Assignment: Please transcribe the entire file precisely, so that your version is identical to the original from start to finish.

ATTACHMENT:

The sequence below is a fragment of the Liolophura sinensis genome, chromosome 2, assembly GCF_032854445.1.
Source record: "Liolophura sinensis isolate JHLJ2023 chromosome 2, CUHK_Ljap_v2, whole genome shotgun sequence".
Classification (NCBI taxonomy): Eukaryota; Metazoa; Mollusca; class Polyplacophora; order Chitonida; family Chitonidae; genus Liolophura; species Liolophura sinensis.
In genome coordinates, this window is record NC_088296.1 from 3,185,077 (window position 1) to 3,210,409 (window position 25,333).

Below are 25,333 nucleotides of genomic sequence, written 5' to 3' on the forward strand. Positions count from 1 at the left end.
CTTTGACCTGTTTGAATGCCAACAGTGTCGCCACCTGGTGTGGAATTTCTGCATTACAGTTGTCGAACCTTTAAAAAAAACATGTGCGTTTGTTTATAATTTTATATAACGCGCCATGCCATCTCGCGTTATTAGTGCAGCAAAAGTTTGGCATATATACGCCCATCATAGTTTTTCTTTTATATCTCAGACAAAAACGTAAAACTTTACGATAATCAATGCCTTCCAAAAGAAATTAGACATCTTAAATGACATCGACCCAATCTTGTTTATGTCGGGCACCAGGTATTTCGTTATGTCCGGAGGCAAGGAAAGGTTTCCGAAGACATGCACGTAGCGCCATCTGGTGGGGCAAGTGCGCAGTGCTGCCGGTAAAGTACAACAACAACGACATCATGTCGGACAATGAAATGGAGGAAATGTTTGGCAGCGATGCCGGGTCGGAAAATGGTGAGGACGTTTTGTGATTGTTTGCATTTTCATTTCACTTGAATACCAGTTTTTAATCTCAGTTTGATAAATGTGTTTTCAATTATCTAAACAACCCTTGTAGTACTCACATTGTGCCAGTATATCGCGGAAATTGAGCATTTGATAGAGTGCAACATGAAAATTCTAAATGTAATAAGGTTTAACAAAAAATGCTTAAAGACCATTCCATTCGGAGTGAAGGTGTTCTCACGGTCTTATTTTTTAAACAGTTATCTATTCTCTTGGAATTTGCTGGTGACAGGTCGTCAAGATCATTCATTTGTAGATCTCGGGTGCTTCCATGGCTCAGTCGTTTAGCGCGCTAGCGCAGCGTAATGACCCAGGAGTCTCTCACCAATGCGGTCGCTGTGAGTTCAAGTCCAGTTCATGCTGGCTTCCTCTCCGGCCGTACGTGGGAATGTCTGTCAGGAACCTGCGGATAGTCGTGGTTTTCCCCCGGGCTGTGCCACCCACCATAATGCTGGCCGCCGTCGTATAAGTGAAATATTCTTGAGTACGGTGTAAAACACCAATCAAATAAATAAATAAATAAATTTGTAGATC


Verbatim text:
The sequence below is a fragment of the Liolophura sinensis genome, chromosome 2, assembly GCF_032854445.1.
Source record: "Liolophura sinensis isolate JHLJ2023 chromosome 2, CUHK_Ljap_v2, whole genome shotgun sequence".
Classification (NCBI taxonomy): Eukaryota; Metazoa; Mollusca; class Polyplacophora; order Chitonida; family Chitonidae; genus Liolophura; species Liolophura sinensis.
In genome coordinates, this window is record NC_088296.1 from 3,185,077 (window position 1) to 3,210,409 (window position 25,333).

Below are 25,333 nucleotides of genomic sequence, written 5' to 3' on the forward strand. Positions count from 1 at the left end.
CTTTGACCTGTTTGAATGCCAACAGTGTCGCCACCTGGTGTGGAATTTCTGCATTACAGTTGTCGAACCTTTAAAAAAAACATGTGCGTTTGTTTATAATTTTATATAACGCGCCATGCCATCTCGCGTTATTAGTGCAGCAAAAGTTTGGCATATATACGCCCATCATAGTTTTTCTTTTATATCTCAGACAAAAACGTAAAACTTTACGATAATCAATGCCTTCCAAAAGAAATTAGACATCTTAAATGACATCGACCCAATCTTGTTTATGTCGGGCACCAGGTATTTCGTTATGTCCGGAGGCAAGGAAAGGTTTCCGAAGACATGCACGTAGCGCCATCTGGTGGGGCAAGTGCGCAGTGCTGCCGGTAAAGTACAACAACAACGACATCATGTCGGACAATGAAATGGAGGAAATGTTTGGCAGCGATGCCGGGTCGGAAAATGGTGAGGACGTTTTGTGATTGTTTGCATTTTCATTTCACTTGAATACCAGTTTTTAATCTCAGTTTGATAAATGTGTTTTCAATTATCTAAACAACCCTTGTAGTACTCACATTGTGCCAGTATATCGCGGAAATTGAGCATTTGATAGAGTGCAACATGAAAATTCTAAATGTAATAAGGTTTAACAAAAAATGCTTAAAGACCATTCCATTCGGAGTGAAGGTGTTCTCACGGTCTTATTTTTTAAACAGTTATCTATTCTCTTGGAATTTGCTGGTGACAGGTCGTCAAGATCATTCATTTGTAGATCTCGGGTGCTTCCATGGCTCAGTCGTTTAGCGCGCTAGCGCAGCGTAATGACCCAGGAGTCTCTCACCAATGCGGTCGCTGTGAGTTCAAGTCCAGTTCATGCTGGCTTCCTCTCCGGCCGTACGTGGGAATGTCTGTCAGGAACCTGCGGATAGTCGTGGTTTTCCCCCGGGCTGTGCCACCCACCATAATGCTGGCCGCCGTCGTATAAGTGAAATATTCTTGAGTACGGTGTAAAACACCAATCAAATAAATAAATAAATAAATTTGTAGATC